• I got an e-mail last week from a priest I know who reads my Wall Street Journal drama column and likes it. At least I think he does. “So far,” he wrote, “you’ve managed to avoid pseudo-sophistication.” That dark qualifier–so far–made me smile. Has he detected a hint of phoniness in my other writings? Or is it merely that he knows most critics don’t feel comfortable unless they’re running with the pack?
Whatever he meant, I appreciate both the implicit warning and the explicit praise. I know what he means by “pseudo-sophistication,” though I can’t imagine falling victim to it. Perhaps because I took up drama criticism at a comparatively advanced age, I’m simply not interested in theatrical fashion. In fact, I often don’t know what it is at any given moment (though it’s rarely hard to guess). Even when I do know, I don’t pay any attention: I simply come home from a show, sit down at my iBook, and write what I think. Every once in a while I suspect I’m going to find myself way out on a limb come Friday morning, a prospect that neither pleases nor scares me.
• The Game Show Network’s nightly installments of What’s My Line? have now reached 1955, the year in which Fred Allen replaced Steve Allen as the show’s fourth regular panelist. I doubt that many readers of this blog know who Fred Allen was, since he died in 1956 and is now mainly remembered, if at all, for his long-running radio series of the ’30s and ’40s. Yet he was one of the best-known comedians of his day, and was widely considered to be not merely a radio comic but a full-fledged wit (James Thurber was one of his biggest fans). Among other things, he wrote two very good books, Treadmill to Oblivion and Much Ado About Me, and a posthumous collection of his letters was published in 1965. An anthology of his writings came out just four years ago. I wonder how many other people my age or younger have read any of these books, much less all of them.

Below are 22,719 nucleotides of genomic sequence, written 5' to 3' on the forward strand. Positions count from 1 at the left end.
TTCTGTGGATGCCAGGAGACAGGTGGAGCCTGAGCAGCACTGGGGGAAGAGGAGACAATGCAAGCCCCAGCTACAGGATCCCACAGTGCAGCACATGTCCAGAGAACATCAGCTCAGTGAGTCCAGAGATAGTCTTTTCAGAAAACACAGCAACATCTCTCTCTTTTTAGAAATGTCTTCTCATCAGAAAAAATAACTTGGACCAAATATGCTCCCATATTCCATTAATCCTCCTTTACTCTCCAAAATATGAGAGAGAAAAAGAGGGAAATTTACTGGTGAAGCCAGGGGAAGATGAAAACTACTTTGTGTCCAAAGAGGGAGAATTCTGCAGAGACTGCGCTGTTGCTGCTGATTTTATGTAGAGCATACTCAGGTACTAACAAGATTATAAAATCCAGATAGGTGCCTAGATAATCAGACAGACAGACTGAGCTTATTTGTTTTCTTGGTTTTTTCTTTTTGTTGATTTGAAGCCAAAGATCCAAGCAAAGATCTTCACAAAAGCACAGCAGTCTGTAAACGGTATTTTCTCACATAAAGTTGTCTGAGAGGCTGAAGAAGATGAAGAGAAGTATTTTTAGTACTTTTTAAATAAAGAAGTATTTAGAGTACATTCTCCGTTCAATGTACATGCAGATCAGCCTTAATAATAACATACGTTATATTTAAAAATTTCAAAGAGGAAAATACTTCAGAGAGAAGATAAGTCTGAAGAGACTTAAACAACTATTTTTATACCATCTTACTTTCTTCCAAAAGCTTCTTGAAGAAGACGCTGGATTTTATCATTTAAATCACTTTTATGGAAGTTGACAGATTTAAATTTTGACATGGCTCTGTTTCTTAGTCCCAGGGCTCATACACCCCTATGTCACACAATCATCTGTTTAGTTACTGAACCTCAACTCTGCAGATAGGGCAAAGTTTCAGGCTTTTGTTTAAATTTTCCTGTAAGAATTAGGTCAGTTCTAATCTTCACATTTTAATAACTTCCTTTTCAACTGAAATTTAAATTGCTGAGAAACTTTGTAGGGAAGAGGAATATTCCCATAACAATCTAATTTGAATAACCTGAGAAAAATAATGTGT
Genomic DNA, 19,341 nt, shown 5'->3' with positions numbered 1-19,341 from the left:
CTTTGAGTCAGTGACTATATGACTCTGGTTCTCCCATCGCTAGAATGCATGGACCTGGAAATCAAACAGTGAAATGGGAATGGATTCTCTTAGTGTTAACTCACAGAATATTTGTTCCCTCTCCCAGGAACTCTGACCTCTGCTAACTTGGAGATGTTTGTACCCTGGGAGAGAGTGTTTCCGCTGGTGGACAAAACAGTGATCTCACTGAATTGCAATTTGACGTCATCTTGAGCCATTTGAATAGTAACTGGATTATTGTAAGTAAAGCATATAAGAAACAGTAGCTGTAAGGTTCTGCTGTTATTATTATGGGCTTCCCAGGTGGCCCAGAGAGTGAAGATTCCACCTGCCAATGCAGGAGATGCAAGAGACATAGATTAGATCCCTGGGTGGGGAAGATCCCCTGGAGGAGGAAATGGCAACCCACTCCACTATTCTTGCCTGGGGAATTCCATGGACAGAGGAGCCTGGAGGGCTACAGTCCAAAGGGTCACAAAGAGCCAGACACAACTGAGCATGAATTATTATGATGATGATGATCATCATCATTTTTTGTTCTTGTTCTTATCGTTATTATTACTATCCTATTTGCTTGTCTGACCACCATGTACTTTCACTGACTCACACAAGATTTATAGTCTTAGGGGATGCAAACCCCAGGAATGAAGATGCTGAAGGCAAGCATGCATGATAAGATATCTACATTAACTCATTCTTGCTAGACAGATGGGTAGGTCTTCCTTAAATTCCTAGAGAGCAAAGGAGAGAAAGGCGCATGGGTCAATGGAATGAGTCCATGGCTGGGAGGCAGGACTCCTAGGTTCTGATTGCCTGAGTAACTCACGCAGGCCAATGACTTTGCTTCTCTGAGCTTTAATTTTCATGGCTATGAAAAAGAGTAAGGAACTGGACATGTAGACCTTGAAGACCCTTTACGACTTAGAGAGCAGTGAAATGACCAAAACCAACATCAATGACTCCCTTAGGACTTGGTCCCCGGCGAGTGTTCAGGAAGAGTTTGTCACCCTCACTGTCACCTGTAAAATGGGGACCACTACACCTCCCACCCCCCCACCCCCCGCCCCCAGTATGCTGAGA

Of all my peculiar claims to singularity, this one may be the most revealing: I’ve never met another person whose head was crammed full of so much miscellaneous information about people like Fred Allen, most of it utterly useless. To put it another way, I can be boring about more subjects than anyone I know. Fortunately, I’m painfully aware that I suffer from this chronic disability, and sometimes even manage to guard against inflicting it on my friends. I once had an insomniac significant other who claimed to find it tranquilizing to listen to me delivering impromptu lectures on random subjects (she claimed to be particularly fond of hearing me talk about the use of the rhythm guitar in swing-era jazz).
If only I knew half so much about making large amounts of money! Alas, none of my preferred subjects is more than modestly renumerative….